There’s a 3D printer that prints your breakfast, one that lays out your latte art, and another that preps your lunch and dinner. Now the latest in “There’s a ‘bot for that” technology rounds out your daily meal regimen by printing out the dessert that makes you and I scream — and now we all scream for an ice cream 3D printer!!!
Dreamed up by three sweet-toothed MIT students, the high-tech froyo dispenser was made by hacking a Cuisinart soft-serve machine to extrude frozen ice cream in fun shapes (scoops are SO 2013). A video of the printer in action shows it casting the hyper chilled cream into the shape of star, a form perfect for slipping in between two cookies to make an epic ice cream sandwich.
As much as the news make us kids-at-heart lick our lips with excitement, TechCrunch reports that the trio has no current plan to make the 3D printer kitchen counter-ready. Don’t let our dainty doodle fool you — the machine currently looks like a junkyard monster IRL with its printer stashed inside a Kenmore freezer that’s topped with the hacked Cuisinart dispenser and a compressor that houses a liquid nitrogen tank. Hey, whatever it takes is fine by us!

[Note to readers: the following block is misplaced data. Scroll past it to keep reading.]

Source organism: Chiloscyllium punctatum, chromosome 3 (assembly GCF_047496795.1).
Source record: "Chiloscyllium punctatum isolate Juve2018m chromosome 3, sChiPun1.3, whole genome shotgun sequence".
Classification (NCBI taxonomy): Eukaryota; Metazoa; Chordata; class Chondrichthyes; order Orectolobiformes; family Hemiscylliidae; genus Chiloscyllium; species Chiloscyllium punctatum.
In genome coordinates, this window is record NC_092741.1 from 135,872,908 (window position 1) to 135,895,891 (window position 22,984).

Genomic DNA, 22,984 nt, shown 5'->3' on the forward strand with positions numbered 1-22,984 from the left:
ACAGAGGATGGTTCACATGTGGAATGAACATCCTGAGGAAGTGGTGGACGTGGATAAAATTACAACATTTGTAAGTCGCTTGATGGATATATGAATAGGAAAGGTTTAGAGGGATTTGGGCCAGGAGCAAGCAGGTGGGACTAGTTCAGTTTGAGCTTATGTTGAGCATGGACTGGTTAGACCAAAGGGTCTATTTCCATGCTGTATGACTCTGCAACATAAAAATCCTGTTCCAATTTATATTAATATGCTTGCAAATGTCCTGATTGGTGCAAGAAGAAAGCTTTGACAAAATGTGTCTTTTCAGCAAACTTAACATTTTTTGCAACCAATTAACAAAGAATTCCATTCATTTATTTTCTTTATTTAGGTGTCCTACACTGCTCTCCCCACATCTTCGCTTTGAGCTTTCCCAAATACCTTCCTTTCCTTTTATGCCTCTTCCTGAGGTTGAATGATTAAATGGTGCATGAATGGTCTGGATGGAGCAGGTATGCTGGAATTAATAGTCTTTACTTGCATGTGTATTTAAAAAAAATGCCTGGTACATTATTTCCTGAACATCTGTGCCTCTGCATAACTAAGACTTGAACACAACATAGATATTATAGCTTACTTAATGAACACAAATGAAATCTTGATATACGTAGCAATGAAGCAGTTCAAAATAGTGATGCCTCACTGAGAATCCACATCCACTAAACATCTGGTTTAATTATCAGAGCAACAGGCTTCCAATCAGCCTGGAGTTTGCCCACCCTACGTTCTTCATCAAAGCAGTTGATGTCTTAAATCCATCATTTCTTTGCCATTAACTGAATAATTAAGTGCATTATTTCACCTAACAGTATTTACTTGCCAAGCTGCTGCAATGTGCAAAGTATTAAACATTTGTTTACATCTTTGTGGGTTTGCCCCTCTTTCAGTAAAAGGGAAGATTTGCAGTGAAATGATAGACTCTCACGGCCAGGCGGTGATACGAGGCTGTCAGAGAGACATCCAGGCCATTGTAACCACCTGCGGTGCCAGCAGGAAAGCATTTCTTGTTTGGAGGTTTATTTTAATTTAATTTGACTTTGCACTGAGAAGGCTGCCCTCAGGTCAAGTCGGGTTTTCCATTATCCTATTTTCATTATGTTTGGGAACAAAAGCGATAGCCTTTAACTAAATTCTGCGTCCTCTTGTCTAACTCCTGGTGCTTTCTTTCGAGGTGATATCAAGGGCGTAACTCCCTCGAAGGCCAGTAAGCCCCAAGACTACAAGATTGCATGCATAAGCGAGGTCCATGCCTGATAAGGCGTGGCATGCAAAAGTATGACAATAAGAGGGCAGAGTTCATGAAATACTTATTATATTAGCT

But the inventors might as well leave that next step up to the imaginations of the new wave of techies and tinkerers. “We were inspired to design this printer because we wanted to make something fun with this up and coming technology in a way that we could grab the attention of kids,” wrote Kristine Bunker of the MIT team. “We felt that it was just as important to come up with a new technology as it was to interest the younger generation in pursuing science and technology so we can continue pushing the limits of what’s possible.” What’s possible might be that kiddos one day won’t have to chase down the ice cream truck in order to enjoy a Spiderman-shaped sherbert. But until then, Dippin’ Dots still reigns supreme as the official ice cream of the future.
What would you dream up to be 3D printed next? Truffles? No-bake cheesecake? We’re obviously hooked on the high-tech dessert angle. Share your thoughts about 3D printing in the comments below.